Perhaps the Notorious B.I.G. said it best, “Mo Money Mo Problems.”
This is because of that happiness baseline. The wealthiest people may have all the physical “stuff,” but their happiness baseline is the same as someone who has much, much less.
If we want to become happier, we need to raise our happiness baseline. Based on research from Sonja Lyubomirsky, a Ph.D. at the University of California Riverside, there are three components that make up our happiness baseline.
- Our genetic set point. This is our natural predisposition for happiness. Some of us have a higher set point. And it may be genetic (see a 2013 Psychology Today article, Can Happiness be Genetic?). While it isn’t something that researchers have found a way to change, it only accounts for 50% of our experience of happiness.
- The next 10% is made up of our external circumstances: our money, possessions, status, and anything existing in the physical world.
- The magic lies in the other 40% known as voluntary activities. It is here where we can raise our overall happiness baseline. We do so in one of two ways: changing our thoughts or changing our actions (interestingly, one will always lead to the other). It goes back to an age- old kabbalistic teaching: thoughts create reality. Where we focus our consciousness is what we expand. When we hold a consciousness of negativity, we create more negativity. When we shift our consciousness to one of positivity, we experience the endless blessings meant for us. Spend your time as positively as possible, and watch the positive changes that occur.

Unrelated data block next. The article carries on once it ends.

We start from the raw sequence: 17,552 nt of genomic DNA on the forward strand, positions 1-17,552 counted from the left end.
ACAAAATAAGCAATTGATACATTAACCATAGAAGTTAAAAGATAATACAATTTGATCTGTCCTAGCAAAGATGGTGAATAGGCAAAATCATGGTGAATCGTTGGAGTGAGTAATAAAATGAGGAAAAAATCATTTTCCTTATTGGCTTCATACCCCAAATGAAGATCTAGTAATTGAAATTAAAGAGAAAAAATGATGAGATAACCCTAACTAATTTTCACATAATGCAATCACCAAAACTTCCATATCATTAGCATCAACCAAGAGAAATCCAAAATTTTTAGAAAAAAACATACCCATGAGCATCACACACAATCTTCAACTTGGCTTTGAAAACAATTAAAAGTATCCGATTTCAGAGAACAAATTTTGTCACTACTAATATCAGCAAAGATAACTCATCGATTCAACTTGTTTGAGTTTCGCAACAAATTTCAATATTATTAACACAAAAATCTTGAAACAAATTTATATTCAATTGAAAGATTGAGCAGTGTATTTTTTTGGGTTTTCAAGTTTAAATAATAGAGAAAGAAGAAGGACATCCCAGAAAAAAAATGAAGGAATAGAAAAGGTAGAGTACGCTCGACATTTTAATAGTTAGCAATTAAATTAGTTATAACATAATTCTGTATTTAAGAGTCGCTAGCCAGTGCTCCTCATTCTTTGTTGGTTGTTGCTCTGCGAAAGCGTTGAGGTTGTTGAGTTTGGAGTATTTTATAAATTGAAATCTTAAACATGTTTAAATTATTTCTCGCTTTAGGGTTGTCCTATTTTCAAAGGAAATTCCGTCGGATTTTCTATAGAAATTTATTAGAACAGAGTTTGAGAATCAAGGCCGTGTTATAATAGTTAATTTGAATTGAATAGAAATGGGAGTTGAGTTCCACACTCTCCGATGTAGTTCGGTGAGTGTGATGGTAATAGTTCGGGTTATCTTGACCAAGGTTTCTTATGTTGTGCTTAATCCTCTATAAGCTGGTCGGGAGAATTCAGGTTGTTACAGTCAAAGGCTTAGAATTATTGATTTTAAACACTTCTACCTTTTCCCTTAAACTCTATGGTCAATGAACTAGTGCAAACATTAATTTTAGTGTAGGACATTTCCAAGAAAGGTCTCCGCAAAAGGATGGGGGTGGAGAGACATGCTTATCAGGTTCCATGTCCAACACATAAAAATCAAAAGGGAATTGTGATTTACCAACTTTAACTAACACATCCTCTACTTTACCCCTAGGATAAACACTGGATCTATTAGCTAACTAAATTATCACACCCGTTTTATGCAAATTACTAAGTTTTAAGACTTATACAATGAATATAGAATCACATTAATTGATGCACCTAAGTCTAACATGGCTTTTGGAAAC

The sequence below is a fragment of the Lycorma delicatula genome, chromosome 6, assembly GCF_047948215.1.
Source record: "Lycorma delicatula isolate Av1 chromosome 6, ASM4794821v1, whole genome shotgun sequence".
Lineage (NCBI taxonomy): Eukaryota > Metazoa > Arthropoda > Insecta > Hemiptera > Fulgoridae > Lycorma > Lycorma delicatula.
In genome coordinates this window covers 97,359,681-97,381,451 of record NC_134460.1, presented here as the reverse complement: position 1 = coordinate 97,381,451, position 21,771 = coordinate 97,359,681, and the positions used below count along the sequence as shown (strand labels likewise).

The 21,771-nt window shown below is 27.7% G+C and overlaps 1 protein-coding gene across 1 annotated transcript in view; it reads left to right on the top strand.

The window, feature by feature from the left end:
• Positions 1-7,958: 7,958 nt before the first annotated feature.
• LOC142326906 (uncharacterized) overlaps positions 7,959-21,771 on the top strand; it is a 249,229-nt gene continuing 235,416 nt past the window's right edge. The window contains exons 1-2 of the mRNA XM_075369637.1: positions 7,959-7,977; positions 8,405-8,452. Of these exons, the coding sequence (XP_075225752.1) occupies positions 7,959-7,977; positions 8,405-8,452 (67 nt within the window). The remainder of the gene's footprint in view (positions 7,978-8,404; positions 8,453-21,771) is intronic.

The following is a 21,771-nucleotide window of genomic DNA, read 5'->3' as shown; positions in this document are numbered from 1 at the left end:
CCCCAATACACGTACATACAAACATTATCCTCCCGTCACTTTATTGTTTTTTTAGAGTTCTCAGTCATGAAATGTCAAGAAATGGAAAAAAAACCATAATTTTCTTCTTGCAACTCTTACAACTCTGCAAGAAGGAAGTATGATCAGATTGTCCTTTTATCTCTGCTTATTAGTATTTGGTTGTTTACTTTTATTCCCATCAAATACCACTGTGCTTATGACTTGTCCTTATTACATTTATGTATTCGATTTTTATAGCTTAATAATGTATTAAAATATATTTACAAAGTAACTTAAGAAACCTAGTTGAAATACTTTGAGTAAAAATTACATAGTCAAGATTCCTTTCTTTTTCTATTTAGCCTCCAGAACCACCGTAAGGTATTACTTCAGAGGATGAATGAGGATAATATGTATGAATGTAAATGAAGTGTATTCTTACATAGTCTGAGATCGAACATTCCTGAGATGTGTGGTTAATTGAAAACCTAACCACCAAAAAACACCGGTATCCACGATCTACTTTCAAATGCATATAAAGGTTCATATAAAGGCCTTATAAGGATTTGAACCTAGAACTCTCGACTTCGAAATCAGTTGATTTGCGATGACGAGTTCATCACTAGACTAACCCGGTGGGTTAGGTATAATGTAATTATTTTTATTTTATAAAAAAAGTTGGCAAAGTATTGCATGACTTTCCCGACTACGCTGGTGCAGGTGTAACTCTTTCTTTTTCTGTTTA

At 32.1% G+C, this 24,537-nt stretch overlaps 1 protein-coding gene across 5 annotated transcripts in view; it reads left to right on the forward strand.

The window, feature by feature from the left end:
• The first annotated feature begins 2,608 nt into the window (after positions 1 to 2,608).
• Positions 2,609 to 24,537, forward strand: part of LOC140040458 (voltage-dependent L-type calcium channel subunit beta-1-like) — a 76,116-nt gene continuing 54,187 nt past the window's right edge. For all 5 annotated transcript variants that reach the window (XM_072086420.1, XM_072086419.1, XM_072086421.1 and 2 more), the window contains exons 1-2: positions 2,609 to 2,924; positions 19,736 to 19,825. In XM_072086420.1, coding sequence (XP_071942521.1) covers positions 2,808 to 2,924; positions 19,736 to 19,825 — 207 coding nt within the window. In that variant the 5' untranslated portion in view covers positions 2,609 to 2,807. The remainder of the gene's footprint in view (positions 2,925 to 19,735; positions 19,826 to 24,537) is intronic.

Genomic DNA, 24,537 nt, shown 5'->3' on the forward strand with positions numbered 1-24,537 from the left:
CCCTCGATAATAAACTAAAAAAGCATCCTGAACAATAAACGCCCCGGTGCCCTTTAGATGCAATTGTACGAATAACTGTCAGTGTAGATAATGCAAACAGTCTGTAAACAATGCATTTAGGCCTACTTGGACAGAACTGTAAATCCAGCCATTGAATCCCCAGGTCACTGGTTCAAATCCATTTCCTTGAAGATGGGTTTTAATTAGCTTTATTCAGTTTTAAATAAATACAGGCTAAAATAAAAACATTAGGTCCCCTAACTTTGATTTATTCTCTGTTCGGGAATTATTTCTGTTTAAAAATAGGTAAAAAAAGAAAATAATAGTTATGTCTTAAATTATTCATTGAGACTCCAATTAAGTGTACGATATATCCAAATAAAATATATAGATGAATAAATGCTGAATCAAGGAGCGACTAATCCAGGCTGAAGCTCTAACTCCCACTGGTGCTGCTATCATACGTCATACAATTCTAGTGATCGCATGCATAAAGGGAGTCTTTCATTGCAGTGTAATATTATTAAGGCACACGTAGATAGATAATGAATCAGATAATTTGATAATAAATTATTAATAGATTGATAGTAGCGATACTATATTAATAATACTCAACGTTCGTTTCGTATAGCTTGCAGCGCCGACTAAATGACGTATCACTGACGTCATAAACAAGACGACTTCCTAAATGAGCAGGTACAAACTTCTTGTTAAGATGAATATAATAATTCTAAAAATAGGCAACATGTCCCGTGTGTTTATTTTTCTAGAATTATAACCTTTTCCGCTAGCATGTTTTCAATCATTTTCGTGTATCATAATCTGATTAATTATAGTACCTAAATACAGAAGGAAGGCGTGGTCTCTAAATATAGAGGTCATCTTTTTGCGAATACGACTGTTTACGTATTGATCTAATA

Eight Tools to Greater Happiness
- Keep a gratitude journal. It actually doesn’t even need to be a journal. It can be a note you keep on your phone or the post-its you place at your desk. Writing down three things that you’re grateful for every day has been proven to drastically change your sense of well-being and joy.
- Forgiveness. So many of us walk around heavy with the weight of failed relationships, mistakes, and regrets. When we forgive ourselves for our past errors, we more easily extend that forgiveness to others. Forgiveness is the doorway to compassion, and when we release ourselves and others, we free up to create new experiences that will bring about happiness.
- Create a vision. What vision do you hold for your life? What steps are you taking to get there? Without establishing a clear path to your most fulfilled life, you won’t be able to manifest it.